President Donald Trump introduces Judge Neil Gorsuch, seen here with his wife Louise, in the East Room of the White House. | WHITEHOUSE.GOV
BY DUNCAN OSBORNE | In a brief White House event that was nationally televised, Donald Trump nominated a conservative federal circuit court judge often compared to Justice Antonin Scalia to fill the US Supreme Court seat that was left vacant by Scalia’s death in early 2016.
“You’ve entrusted me with a most solemn assignment,” Neil Gorsuch said after Trump introduced him and his wife, Louise, on the evening of January 31. “I pledge that if I’m confirmed I’ll be a faithful servant of the Constitution of this country.”
The event began with the usual crowd of Trump boosters – including his two sons now running his business empire – who gave the former celebrity, now president, an extended round of applause and cheering as he came to the podium. Scalia’s “image and genius” were on his mind when considering a replacement for the jurist, Trump said. Scalia, who was on the court for 30 years, was known for his bitter and angry dissents in cases won by the LGBT community at the nation’s highest court.
Neil Gorsuch, federal appellate judge, holds expansive views on religious exemptions
Gorsuch, who described Scalia as a “lion of the law,” gave a speech at the law school at Case Western Reserve University roughly two months after Scalia’s death in which he heaped praise on Scalia as a judge who limited his decisions according to the original intent of the drafters of the US Constitution and of Congress, a doctrine that is popular among conservatives, but is practically impossible to implement.
Scalia reminded us, Gorsuch said last year, that judges “should instead strive (if humanly and so imperfectly) to apply the law as it is, focusing backward, not forward, and looking to text, structure, and history to decide what a reasonable reader at the time of the events in question would have understood the law to be – not to decide cases based on their own moral convictions or the policy consequences they believe might serve society best.”
Gorsuch was nominated to the 10th Circuit, an appellate court that covers six western states, in 2006 by then-President George W. Bush and confirmed by the Senate. Previously, he worked in the US Department of Justice in the Bush administration. Earlier in his legal career, Gorsuch clerked for Byron White and Anthony Kennedy, both US Supreme Court justices. He also clerked for David Sentelle, a conservative judge on the District of Columbia federal appellate court.
“These justices brought me up in the law,” Gorsuch said at the White House event.
The general consensus in media reports is that Gorsuch is as conservative as Scalia, but more polite and not inclined to use invective in his opinions. His right-wing roots run deep. On February 1, Robert George, a Princeton University law professor who is a leading anti-LGBTQ voice, praised Gorsuch in a Washington Post editorial and noted that the nominee had studied under John Finnis at Oxford University. Finnis is a proponent of natural law theory, a conservative religious view that a universal morality can be discerned by analyzing human nature and the natural world.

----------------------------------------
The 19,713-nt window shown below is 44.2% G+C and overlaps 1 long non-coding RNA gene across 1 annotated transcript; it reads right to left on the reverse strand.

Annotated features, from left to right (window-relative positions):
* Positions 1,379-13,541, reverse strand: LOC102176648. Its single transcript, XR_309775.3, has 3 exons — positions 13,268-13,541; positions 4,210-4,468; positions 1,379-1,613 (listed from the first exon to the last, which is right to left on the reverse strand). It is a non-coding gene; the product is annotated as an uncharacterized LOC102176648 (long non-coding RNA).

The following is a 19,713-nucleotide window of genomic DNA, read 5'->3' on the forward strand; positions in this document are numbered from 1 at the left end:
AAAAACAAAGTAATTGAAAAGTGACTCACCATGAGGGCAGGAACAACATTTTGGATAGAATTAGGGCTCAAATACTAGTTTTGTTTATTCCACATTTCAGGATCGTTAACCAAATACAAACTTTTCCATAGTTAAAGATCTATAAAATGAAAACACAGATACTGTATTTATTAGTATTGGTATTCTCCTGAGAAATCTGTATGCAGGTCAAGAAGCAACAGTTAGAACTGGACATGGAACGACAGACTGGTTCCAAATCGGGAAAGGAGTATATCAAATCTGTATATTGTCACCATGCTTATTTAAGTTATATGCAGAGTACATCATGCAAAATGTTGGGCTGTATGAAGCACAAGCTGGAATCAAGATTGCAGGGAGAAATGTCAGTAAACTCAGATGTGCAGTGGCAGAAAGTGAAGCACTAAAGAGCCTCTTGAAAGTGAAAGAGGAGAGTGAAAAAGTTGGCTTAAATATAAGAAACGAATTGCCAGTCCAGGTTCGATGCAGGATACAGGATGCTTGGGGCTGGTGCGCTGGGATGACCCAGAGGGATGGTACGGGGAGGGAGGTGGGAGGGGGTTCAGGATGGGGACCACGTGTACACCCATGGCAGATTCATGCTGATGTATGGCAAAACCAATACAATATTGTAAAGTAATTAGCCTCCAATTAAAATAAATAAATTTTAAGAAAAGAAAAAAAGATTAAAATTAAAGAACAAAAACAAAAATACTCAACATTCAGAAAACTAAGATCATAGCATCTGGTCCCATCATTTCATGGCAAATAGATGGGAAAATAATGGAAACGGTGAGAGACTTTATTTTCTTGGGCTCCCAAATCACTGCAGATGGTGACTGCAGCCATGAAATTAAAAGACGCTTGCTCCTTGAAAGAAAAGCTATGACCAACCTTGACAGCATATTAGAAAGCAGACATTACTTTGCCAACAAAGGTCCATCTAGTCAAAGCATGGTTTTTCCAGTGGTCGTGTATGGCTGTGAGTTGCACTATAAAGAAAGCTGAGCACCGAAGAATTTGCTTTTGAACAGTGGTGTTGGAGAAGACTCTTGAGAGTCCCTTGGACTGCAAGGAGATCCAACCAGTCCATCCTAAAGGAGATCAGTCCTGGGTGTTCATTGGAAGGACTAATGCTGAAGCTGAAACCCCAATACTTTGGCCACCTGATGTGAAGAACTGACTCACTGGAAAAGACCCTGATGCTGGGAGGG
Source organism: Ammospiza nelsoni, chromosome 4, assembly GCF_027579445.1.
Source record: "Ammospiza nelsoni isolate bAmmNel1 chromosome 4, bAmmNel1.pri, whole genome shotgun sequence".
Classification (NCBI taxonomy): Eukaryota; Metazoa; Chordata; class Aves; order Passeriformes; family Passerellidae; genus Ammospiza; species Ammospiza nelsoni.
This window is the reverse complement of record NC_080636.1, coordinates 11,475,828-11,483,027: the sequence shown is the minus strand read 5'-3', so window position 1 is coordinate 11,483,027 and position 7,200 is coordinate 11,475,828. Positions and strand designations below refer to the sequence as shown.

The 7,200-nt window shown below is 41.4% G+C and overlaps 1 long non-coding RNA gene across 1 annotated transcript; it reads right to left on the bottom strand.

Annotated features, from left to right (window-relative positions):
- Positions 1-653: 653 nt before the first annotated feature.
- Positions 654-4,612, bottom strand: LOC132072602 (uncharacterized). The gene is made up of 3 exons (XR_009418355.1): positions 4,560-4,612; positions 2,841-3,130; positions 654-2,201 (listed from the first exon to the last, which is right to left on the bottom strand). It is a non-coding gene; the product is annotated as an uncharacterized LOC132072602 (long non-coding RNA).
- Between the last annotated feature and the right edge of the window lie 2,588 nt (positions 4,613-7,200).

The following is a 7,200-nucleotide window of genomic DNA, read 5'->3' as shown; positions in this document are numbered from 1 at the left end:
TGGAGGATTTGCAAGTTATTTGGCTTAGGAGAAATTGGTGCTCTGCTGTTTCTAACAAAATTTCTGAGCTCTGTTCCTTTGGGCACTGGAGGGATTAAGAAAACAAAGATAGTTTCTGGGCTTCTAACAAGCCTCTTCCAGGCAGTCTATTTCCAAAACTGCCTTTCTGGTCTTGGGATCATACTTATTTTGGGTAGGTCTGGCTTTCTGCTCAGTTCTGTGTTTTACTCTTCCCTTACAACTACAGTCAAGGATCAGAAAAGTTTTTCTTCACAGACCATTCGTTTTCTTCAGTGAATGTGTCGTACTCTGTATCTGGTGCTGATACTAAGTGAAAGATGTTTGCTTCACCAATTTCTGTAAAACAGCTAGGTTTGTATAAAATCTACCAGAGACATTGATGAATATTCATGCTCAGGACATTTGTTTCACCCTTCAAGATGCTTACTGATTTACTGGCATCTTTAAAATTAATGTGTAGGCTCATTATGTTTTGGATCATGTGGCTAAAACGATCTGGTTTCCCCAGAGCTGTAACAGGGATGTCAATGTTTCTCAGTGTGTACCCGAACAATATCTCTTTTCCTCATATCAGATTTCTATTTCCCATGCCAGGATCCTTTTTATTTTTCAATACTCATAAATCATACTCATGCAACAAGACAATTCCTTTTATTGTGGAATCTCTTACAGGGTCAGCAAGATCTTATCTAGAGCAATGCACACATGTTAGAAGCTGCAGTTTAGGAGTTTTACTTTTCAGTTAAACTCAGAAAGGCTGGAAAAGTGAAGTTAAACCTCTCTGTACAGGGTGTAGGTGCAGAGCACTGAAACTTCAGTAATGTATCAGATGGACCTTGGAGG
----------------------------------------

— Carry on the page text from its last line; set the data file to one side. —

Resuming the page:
Gorsuch has a scant record on matters that are of interest to the LGBT community, but some groups are making not unreasonable inferences about his positions given his earlier rulings and are opposing his nomination. Gorsuch joined a ruling that held that it violated the religious beliefs of the owners of a closely-held private company, Hobby Lobby, to require them to pay for contraception in employee health plans under the federal Affordable Care Act. He also ruled against a transgender prison inmate who sought consistent access to hormone therapy in 2015.
Right wingers are agitating for a federal law that will allow them to cite their religious beliefs to deny services to LGBT people. Gorsuch’s earlier ruling suggests he might be willing to uphold such a law.
“The Supreme Court has played a central role in advancing the promise of equality for LGBTQ Americans, and Judge Gorsuch’s anti-equality record – from opposing crucial medical treatment for a transgender person to supporting a license to discriminate for private corporations – make him unfit to sit on the nation’s highest court,” Chad Griffin, the chief executive of the Human Rights Campaign, the nation’s largest LGBTQ lobby, said in a statement that was issued within minutes of the announcement. “We cannot afford a justice who will roll back our rights, or who will be a rubber stamp for Donald Trump’s unconstitutional actions.”
Rea Carey, the executive director of the National LGBTQ Task Force, also opposed the Gorsuch nomination in a statement.
“Judge Neil Gorsuch’s record reveals a jurist who: believes that bosses should control their employees’ private health care decisions; supports the misuse of religion to legalize discrimination; and holds LGBTQ equality with disdain. He is also a darling of those who are vehemently opposed to marriage equality,” Carey said.
In published reports made prior to the announcement, Senate Democrats were already saying they would filibuster any Trump nominee for the US Supreme Court. Republicans, who refused to consider President Barack Obama’s pick to replace Scalia – Judge Merrick Garland, the chief judge of the US Court of Appeals for the District of Columbia Circuit – have complained about Senate Democrats stalling Trump’s nominees. For his part, Trump argued for unity.
“The qualifications of Judge Gorsuch are beyond dispute,” he said toward the close of the White House event. “I only hope that Democrats and Republicans can come together for once for the good of the country.”